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Creative Learning Spaces

Today Mrs. Kauffman, Mrs. Golas, and I presented to other teachers about creative learning spaces. We talked about how much happier our classes have been since making the switch. Some key points brought up:

1. A new space is more than new furniture, it is a shift in thinking about classroom management.

2. It is student centered and student focused.

3. It requires the teacher to be a classroom conductor of learning, not the sole source of knowledge.


We interviewed the kids prior to presenting to see what they wanted us to share. This is what the said:

1. “When I’m relaxed, I feel like I’m at home, and it is easier to get my thoughts out.”

2.”A person who doesn’t understand that kids don’t want to sit in one spot, has never been a kid before.”

3.”My story project is fun and actually makes me want to come to class.”

4. “There is more variety now which keeps it interesting. Like, you wouldn’t want to eat the same thing everyday because it would get boring.”


With no promises of a utopian classroom, I can say the kids have been more joyful, curious, and self-reliant since the “new classroom.” And apparently they aren’t the only ones. When asked by another teacher, “So how is Mrs. GW liking the new classroom space?” These were some of the responses:

1. “She seems happier.”

2. “It is a more pleasant atmosphere.”

3. “I like how the room just feels cheerful.”

(Yes, I am okay laughing at myself with these statements. I asked for feedback… right?)

Watching a student produce a play she wrote herself, hearing the giggles of two kids hard at work co-writing a creative story, talking with a student who worked for two hours at home on a project because he didn’t want to stop… NOT because I assigned homework, what teacher wouldn’t feel joy!?


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8th Grade AVID Mentors

It literally felt like the calvary had arrived! The 8th grade AVID class came to the rescue. With the creation of student web-sites, blogs, and creative story telling projects in the works, the 6th grade class was busy and in need of extra hands. The AVID kids at Walton took their roles as leaders seriously. They came down to room 21 and jumped right into work helping out sixth graders. As always with giving, it seemed small on the part of the givers but huge on the receiving end. Our kids got help posting work on their web-sites, creating blog pages, and rough drafts of projects started. It felt so nice to be part of such a helpful learning community! When we all come together, the work gets done and we have fun. The best sound to a teacher’s ears have been ringing in my room this week, “Class is over already!?”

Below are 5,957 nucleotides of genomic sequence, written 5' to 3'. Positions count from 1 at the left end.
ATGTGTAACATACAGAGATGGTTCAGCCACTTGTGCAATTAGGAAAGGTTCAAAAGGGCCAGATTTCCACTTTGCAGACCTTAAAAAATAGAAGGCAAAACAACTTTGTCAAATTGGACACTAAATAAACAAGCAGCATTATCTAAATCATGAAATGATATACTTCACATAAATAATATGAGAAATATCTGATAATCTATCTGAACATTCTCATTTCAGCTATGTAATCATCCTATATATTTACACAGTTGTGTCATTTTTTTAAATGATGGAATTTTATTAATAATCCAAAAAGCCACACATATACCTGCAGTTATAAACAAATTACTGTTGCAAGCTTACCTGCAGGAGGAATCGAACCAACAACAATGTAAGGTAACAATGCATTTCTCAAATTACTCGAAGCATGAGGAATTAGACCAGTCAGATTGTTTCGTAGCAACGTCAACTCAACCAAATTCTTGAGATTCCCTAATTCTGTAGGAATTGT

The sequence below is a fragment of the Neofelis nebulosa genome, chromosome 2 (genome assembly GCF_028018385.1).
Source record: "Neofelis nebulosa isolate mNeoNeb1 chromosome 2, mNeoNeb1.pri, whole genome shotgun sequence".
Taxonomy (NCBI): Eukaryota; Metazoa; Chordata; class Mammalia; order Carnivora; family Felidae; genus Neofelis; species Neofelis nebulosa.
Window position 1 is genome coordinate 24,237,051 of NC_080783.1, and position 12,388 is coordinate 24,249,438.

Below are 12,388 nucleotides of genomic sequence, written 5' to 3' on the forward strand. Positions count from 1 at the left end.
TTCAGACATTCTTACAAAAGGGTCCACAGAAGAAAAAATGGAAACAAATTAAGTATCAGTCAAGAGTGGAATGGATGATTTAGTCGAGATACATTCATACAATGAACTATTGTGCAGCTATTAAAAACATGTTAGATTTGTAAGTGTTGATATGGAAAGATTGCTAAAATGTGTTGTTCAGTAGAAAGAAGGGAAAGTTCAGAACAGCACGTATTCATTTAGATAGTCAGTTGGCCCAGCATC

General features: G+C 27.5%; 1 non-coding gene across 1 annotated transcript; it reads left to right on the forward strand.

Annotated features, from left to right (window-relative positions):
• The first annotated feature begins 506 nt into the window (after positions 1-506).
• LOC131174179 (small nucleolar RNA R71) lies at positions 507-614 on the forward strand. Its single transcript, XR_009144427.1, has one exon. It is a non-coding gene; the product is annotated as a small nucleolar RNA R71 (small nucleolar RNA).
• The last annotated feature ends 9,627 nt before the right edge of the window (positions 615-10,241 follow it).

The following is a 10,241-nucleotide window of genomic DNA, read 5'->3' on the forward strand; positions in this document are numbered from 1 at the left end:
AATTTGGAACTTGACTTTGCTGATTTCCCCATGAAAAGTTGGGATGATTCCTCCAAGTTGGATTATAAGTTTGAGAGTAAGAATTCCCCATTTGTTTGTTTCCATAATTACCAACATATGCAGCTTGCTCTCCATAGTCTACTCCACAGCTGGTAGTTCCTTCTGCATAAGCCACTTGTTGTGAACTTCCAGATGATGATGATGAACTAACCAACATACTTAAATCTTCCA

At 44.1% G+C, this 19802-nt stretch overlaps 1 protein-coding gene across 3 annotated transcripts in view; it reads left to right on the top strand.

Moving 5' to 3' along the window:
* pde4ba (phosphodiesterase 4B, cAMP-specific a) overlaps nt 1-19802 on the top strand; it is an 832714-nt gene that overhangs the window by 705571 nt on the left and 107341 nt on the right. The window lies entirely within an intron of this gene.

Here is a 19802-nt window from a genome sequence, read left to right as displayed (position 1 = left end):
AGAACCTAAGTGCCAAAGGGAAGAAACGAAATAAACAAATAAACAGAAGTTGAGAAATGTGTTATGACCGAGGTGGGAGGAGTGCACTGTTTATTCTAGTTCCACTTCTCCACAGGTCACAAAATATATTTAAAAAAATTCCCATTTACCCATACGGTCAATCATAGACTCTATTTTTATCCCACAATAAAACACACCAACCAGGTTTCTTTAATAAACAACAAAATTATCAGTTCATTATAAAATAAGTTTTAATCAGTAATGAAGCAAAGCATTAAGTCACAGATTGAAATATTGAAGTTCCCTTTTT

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Student Comfort

Over the break, I went out and bought a few things for my classroom to make students more comfortable. The kids have choice seating with a few “cozier” alternatives to the hard, little desk chairs. The desks I kept, were arranged in clusters, and I added a large conference type table to the mix. The kids were excited and reported some of the following to me:
1. I actually felt comfortable.
2. I could focus more on learning.
(and my favorite….)
3. This doesn’t even feel like school.
(I guess school is supposed to feel uncomfortable.)

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If I Had a Story to Tell

Why do we teach English? Accessing information and relaying information are at the heart of what we teach. In many ways, we are teaching kids how to think (not to be mistaken with what to think). As we study various ways of story telling, students will have the opportunity to tell a story of their own choosing. We are going to talk about the many ways to access stories (not just reading) and to tell stories (not just writing). We want kids to feel free enough in this unit to explore, discover, and take risks without the fear of failure.
Today in class we looked at various forms of storytelling. We watched pieces of the New York Ballet, Niki Minaj’s video, Tom and Jerry Cartoon, and Egyptian Hieroglyphics. The students discussed in partners if each piece was or was not a story. They were given the directions that there were “no right answers.” As a class they discovered some powerful pieces of information: stories can be orally or visually told. Stories can be visually seen through pictures or symbols (letters / words). Oral stories can be spoken or sung. They also debated which stories were easier to understand and WHY. The conclusion was come to that stories were better understood with prior background knowledge. It was neat to watch the kids discover on their own.

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